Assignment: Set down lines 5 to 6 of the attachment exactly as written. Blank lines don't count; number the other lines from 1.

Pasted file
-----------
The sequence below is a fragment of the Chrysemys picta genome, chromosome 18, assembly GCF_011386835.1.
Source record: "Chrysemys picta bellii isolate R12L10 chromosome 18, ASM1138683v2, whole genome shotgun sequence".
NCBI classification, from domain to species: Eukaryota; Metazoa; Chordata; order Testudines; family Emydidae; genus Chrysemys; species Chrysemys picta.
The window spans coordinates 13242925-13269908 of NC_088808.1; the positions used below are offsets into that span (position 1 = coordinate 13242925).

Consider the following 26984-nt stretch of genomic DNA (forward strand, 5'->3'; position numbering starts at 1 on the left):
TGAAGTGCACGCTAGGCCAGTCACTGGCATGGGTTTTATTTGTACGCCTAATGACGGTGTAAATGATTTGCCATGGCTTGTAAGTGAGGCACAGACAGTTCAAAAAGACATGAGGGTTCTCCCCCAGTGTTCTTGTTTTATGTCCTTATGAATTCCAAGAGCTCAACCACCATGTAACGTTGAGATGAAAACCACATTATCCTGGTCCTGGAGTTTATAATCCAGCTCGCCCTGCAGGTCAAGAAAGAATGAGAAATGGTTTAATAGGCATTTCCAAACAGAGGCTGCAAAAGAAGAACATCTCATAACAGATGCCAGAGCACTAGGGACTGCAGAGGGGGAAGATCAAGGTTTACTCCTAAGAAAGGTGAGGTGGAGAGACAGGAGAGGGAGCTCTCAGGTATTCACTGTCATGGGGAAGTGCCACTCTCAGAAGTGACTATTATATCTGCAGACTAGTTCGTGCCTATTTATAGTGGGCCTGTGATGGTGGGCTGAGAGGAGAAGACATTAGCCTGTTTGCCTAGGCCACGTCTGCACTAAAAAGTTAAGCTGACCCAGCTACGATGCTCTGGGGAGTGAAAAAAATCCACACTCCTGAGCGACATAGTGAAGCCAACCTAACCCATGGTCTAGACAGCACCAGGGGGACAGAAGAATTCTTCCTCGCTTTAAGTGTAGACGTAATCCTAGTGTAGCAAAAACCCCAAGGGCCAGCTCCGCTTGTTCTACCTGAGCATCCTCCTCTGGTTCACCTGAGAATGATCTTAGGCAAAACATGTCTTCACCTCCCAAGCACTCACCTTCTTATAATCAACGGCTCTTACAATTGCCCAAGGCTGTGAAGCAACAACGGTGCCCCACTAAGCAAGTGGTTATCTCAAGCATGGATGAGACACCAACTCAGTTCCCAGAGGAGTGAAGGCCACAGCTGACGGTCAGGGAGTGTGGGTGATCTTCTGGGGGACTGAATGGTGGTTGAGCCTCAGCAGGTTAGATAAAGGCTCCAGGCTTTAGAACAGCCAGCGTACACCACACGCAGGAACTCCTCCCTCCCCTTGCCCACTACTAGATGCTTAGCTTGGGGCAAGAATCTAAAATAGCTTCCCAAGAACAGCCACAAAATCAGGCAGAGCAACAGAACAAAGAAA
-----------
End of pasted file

Consider the following 26984-nt stretch of genomic DNA (forward strand, 5'->3'; position numbering starts at 1 on the left):
TGAAGTGCACGCTAGGCCAGTCACTGGCATGGGTTTTATTTGTACGCCTAATGACGGTGTAAATGATTTGCCATGGCTTGTAAGTGAGGCACAGACAGTTCAAAAAGACATGAGGGTTCTCCCCCAGTGTTCTTGTTTTATGTCCTTATGAATTCCAAGAGCTCAACCACCATGTAACGTTGAGATGAAAACCACATTATCCTGGTCCTGGAGTTTATAATCCAGCTCGCCCTGCAGGTCAAGAAAGAATGAGAAATGGTTTAATAGGCATTTCCAAACAGAGGCTGCAAAAGAAGAACATCTCATAACAGATGCCAGAGCACTAGGGACTGCAGAGGGGGAAGATCAAGGTTTACTCCTAAGAAAGGTGAGGTGGAGAGACAGGAGAGGGAGCTCTCAGGTATTCACTGTCATGGGGAAGTGCCACTCTCAGAAGTGACTATTATATCTGCAGACTAGTTCGTGCCTATTTATAGTGGGCCTGTGATGGTGGGCTGAGAGGAGAAGACATTAGCCTGTTTGCCTAGGCCACGTCTGCACTAAAAAGTTAAGCTGACCCAGCTACGATGCTCTGGGGAGTGAAAAAAATCCACACTCCTGAGCGACATAGTGAAGCCAACCTAACCCATGGTCTAGACAGCACCAGGGGGACAGAAGAATTCTTCCTCGCTTTAAGTGTAGACGTAATCCTAGTGTAGCAAAAACCCCAAGGGCCAGCTCCGCTTGTTCTACCTGAGCATCCTCCTCTGGTTCACCTGAGAATGATCTTAGGCAAAACATGTCTTCACCTCCCAAGCACTCACCTTCTTATAATCAACGGCTCTTACAATTGCCCAAGGCTGTGAAGCAACAACGGTGCCCCACTAAGCAAGTGGTTATCTCAAGCATGGATGAGACACCAACTCAGTTCCCAGAGGAGTGAAGGCCACAGCTGACGGTCAGGGAGTGTGGGTGATCTTCTGGGGGACTGAATGGTGGTTGAGCCTCAGCAGGTTAGATAAAGGCTCCAGGCTTTAGAACAGCCAGCGTACACCACACGCAGGAACTCCTCCCTCCCCTTGCCCACTACTAGATGCTTAGCTTGGGGCAAGAATCTAAAATAGCTTCCCAAGAACAGCCACAAAATCAGGCAGAGCAACAGAACAAAGAAA